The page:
James Wiseman was considered a possible No. 1 overall NBA draft pick before he ever played in college. Things haven’t changed, even after only three games at the college level.
The Memphis freshman headlines the list of big men in Wednesday’s draft and he’s unlikely to fall out of the top three picks. Beyond Wiseman is another potential lottery pick in USC’s Onyeka Okongwu and a first-round prospect in Maryland’s Jalen Smith.
Here’s a look at some of the top prospects:
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His college stint with the Tigers, cut short by NCAA eligibility issues, showcased a tantalizing glimpse at his skillset.
STRENGTHS: The 19-year-old has a mobile 7-foot-1, 247-pound frame that will make him a presence at both ends of the court, particularly on the glass and in protecting the rim. He ran the floor well and displayed a soft touch in the paint at Memphis, though he made highlight reels more for his array of dunking finishes. The nation’s top-ranked recruit had 28 points and 11 rebounds against South Carolina State in his first game and had a double-double (14 points, 12 rebounds) in his last against a ranked Oregon team. Wiseman made 20 of 26 shots (76.9%) and swatted nine shots in his three college games.
CONCERNS: Wiseman’s last game was a year ago Thursday, so there’s little for any team to study since his days dominating the high school ranks. Memphis ultimately withheld him from competition and the NCAA suspended him for 12 games before he withdrew from school last December, a sequence that cost him nearly a full season of college development.
The 19-year-old freshman offers plenty of defensive and rebounding potential.
STRENGTHS: The 6-9, 245-pounder arrived as a top-25 national recruit and immediately became USC’s low-post presence. He averaged a team-best 16.2 points while shooting 61.6% from the floor, finishing through contact and at the rim – frequently for dunks. He made 72% of his free throws, a promising stat considering he got the line a team-high 143 times. As a defender, he ranked ninth in the country by averaging 2.7 blocks per game, including eight in his first college game against Florida A&M, seven against TCU of the Big 12 and six against Oregon in Pac-12 play.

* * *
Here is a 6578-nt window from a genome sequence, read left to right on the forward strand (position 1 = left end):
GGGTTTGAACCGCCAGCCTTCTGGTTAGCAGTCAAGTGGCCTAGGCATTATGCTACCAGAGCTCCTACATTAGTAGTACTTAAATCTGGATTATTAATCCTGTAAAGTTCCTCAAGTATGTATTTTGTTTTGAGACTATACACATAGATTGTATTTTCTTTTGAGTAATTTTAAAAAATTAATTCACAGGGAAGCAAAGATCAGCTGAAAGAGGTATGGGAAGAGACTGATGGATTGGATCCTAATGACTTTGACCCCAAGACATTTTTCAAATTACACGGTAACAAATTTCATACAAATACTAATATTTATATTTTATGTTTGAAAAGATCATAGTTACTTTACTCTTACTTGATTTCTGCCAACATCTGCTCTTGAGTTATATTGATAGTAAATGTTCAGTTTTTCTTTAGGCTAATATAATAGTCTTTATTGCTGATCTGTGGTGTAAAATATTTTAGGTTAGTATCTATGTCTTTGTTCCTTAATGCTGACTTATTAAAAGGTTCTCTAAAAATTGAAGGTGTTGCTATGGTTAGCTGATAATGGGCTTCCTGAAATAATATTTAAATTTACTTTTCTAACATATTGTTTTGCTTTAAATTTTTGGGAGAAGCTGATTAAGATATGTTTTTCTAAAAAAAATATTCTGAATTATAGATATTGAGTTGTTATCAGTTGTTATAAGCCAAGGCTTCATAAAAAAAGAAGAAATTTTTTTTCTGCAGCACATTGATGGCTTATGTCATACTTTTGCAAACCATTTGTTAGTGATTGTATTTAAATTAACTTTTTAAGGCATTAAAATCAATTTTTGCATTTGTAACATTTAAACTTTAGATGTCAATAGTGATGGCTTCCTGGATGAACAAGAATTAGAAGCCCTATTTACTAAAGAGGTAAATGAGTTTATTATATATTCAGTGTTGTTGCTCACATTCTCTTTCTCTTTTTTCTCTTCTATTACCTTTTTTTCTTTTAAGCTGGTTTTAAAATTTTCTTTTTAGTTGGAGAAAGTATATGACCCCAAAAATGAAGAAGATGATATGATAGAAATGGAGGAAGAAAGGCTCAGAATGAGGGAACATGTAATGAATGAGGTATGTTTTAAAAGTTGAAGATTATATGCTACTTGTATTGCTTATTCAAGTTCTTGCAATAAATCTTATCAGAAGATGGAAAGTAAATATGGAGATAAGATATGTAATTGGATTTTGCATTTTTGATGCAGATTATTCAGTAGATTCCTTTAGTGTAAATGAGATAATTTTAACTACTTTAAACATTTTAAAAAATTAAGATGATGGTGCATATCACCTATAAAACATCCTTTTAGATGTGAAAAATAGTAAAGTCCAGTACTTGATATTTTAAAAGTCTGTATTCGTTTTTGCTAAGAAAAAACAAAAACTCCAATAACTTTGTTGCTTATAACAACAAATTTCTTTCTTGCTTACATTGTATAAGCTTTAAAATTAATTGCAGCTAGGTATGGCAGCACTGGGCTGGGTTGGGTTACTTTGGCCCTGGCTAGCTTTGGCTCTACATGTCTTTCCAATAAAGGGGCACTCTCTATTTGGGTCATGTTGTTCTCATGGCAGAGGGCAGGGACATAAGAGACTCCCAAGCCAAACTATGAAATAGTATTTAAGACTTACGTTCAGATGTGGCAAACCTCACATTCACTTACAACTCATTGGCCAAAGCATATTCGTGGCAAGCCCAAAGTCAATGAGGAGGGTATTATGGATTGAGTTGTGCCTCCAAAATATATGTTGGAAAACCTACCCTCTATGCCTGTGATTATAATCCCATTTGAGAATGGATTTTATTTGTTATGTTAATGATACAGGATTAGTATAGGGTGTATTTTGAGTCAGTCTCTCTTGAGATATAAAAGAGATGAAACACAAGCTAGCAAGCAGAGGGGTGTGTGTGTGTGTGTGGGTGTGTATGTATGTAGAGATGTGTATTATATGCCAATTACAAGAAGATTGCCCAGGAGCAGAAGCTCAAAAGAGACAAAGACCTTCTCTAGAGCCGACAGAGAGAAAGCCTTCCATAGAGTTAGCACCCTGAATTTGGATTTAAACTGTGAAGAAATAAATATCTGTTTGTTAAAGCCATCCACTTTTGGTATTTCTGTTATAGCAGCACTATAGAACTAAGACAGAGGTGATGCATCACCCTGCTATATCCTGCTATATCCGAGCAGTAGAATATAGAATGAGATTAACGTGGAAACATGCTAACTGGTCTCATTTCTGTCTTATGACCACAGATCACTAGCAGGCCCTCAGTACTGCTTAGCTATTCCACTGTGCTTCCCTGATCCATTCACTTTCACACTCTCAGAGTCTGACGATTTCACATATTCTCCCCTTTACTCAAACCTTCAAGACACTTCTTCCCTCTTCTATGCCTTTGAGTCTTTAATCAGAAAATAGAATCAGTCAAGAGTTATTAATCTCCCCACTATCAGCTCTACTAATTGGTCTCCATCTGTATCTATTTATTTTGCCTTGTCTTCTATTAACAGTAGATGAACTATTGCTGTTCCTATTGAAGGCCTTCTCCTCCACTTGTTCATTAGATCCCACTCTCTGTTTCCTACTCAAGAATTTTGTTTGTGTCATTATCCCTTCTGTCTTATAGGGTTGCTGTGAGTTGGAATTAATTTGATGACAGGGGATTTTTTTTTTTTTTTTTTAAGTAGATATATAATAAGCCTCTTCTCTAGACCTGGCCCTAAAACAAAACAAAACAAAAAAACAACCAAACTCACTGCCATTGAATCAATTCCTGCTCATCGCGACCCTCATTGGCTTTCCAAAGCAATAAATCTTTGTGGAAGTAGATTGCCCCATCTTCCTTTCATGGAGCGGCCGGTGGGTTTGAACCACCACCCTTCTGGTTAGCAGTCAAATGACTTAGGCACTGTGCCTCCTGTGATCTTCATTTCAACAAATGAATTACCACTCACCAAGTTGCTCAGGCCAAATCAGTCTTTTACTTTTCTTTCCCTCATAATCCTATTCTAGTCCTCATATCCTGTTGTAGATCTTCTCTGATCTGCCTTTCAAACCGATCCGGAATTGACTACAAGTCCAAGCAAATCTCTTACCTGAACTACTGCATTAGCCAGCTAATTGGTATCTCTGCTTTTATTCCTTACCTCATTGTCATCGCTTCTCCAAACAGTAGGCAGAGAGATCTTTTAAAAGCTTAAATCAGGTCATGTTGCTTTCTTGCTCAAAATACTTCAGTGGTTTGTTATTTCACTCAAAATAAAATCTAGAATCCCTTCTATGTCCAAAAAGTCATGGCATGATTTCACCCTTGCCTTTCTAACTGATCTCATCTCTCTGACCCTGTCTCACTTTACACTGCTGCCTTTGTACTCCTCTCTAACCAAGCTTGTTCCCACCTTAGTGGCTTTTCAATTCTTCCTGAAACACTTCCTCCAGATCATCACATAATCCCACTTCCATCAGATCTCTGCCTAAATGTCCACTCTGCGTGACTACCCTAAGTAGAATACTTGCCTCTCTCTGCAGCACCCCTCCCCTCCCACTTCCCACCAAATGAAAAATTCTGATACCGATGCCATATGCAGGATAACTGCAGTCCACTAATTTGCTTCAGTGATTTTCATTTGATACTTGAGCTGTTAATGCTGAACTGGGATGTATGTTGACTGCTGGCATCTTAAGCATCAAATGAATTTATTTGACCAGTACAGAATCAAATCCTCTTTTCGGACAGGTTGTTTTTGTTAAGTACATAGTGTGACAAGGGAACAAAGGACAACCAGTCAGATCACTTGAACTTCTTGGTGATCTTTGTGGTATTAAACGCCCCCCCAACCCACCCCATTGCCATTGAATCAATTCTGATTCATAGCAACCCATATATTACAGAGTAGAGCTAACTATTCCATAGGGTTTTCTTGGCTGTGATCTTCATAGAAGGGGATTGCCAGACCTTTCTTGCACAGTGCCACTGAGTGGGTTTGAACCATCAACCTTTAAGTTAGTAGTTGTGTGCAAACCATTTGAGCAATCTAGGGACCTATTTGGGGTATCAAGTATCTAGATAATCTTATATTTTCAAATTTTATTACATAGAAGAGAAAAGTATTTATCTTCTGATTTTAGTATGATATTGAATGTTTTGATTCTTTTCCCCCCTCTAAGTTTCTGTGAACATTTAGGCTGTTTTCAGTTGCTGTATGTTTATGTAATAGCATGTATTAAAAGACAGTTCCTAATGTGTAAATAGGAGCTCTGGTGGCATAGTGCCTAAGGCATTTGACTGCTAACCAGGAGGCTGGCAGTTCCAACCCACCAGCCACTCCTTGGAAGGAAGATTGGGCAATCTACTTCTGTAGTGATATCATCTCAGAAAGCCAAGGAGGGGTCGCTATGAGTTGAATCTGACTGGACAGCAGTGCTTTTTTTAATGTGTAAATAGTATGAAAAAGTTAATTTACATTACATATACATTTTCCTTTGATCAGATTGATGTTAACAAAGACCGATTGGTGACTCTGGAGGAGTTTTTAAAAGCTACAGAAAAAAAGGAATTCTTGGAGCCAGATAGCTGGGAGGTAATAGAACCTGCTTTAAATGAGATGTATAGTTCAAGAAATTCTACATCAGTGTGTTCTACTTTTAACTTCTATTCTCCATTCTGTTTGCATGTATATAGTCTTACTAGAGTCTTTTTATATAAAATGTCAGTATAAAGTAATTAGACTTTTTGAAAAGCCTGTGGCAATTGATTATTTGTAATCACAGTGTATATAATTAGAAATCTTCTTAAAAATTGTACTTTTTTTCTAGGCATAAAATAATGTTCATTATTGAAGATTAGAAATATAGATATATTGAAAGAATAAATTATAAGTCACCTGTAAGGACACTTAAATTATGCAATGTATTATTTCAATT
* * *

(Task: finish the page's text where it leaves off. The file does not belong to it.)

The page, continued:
CONCERNS: He’ll have to continue to expand his offensive game overall beyond overpowering opponents down low or around the rim. It’s unclear exactly how much shooting range he will offer to pull defenders outside after he attempted just four college 3-pointers (making one).
The 20-year-old blossomed as a sophomore for the Terrapins and showed an improving inside-out game.
STRENGTHS: The 6-10 Smith was a top-20 recruit in 2018 then thrived in his second year. He bettered his numbers across the board, averaging 15.5 points and 10.5 rebounds while shooting 53.8% from the floor. More impressively, he has developed into a capable 3-point shooter, shooting nearly 37% last year while making 32 3s in 31 games. He also made 75% of his free throws, up from 65.8% a year earlier, and had a wingspan better than 7-2 in NBA combine measurements.
CONCERNS: Smith helped himself by bulking up about 10 pounds to 225 as a sophomore, but he’ll need to add more strength to handle contact in the paint and physical defenders. He also needs to improve ballhandling and creating his own shot as he develops his game further, with much of his production in college coming off feeds from Maryland’s guards.
OTHERS TO WATCH
— VERNON CAREY JR.: The Duke freshman lefty has a strong frame (6-10, 270) that allowed him to score inside (17.8), work the glass (8.8) and protect the rim (1.6 blocks). The Associated Press’ Atlantic Coast Conference player of the year could be a late first-round prospect.
— ZEKE NNAJI: The 6-11, 240-pound Nnaji was the Pac-12 freshman of the year at Arizona, where he averaged 16.1 points and 8.6 rebounds. He showed fluid athleticism both in running the floor and through his solid midrange game, which could land him in the back half of the first round.
— ALEKSEJ POKUSEVSKI: The 18-year-old has been playing on a developmental team in Greece. The 7-footer has playmaking potential with guard skills and passing, though he’ll need to get much stronger (195 pounds) as a first-round prospect.
— ISAIAH STEWART: The 6-9, 250-pound Stewart was a physical presence inside during his lone season at Washington, averaging 17 points and 8.8 rebounds while shooting 57%. He was second to Kansas big man Udoka Azubuike in wingspan (nearly 7-5) in NBA combine measurements and is likely to go in the back half of the first round.
AP sports writer David Ginsburg in Baltimore contributed to this report.
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